1966 - 1969
For practical purposes the Austin-Healey Sprite Mark IV represents the final development of the line. This model was a true convertible, meaning that it had roll-up windows and a permanently attached folding top. It was still the same handsome car as its Mark III predecessor, but now with a 1275 cc engine that produced 65 hp. 20,357 examples were produced.
And again, like the Sprite Mark II and Sprite Mark III, the Sprite IV had an MG Midget counterpart, in this case the MG Midget Mark III. And once again, the differences were few and largely unimportant.
And just like all of their predecessors, many Sprite Mark IV models have been used - hard - in club racing over the years, and consequently have been extensively modified and often significantly damaged and repaired, sometimes repeatedly. Therefore, with the relatively high number of Mark IV Sprites produced, hold out for a good one, and avoid cars with a race history.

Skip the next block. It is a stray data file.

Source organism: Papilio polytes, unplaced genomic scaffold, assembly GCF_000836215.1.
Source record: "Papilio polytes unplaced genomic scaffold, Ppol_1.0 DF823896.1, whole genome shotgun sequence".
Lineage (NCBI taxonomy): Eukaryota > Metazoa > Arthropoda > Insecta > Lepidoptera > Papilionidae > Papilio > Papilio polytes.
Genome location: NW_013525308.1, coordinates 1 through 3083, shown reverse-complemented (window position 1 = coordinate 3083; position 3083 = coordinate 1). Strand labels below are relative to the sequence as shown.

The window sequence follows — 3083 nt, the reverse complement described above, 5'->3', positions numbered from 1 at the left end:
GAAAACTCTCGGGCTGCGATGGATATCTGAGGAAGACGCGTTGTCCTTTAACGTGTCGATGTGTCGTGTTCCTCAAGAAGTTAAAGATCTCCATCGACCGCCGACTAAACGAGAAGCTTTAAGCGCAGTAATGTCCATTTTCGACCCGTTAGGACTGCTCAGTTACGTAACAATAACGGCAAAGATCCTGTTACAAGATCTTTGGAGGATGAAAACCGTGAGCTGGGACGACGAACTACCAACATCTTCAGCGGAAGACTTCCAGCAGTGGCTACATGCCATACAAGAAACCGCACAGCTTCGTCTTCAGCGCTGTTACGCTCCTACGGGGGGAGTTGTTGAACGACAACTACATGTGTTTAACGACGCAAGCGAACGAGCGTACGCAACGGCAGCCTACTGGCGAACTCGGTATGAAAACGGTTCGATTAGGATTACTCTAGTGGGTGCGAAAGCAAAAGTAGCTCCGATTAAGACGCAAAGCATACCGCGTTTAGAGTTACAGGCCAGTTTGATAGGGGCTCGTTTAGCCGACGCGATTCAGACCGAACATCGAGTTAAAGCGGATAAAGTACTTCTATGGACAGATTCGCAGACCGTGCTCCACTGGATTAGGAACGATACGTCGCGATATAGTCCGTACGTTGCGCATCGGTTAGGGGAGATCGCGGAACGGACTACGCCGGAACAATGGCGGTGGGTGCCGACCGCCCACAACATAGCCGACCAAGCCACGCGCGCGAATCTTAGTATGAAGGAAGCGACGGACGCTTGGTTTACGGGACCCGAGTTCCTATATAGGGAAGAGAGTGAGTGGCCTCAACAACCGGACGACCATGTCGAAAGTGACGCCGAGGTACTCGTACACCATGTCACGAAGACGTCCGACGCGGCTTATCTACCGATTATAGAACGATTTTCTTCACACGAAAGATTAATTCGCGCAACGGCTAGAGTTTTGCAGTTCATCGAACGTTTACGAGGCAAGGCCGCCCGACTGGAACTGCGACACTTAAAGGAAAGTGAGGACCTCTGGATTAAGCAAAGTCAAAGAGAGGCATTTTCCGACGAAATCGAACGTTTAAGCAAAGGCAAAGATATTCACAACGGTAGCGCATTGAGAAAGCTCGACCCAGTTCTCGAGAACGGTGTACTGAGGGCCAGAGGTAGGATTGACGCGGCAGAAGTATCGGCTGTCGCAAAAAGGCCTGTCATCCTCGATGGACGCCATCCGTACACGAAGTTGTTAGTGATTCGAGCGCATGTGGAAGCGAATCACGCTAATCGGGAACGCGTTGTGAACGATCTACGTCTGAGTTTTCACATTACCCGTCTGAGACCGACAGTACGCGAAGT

Upside: Still a great fun-to-expense ratio, and still easy to maintain. Everyone loves them. Still a large and vital spare parts and aftermarket support base in place. Available for less money than a Bugeye, while delivering largely the same great driving experience and with more power. Good weather protection (although nobody said perfect).
Downside: Perhaps too cramped for taller drivers and passengers. Often mistaken for an MG Midget, if that bothers you.
Bottom line: For practical purposes, the highest development of the Austin-Healey Sprite. Can't go wrong.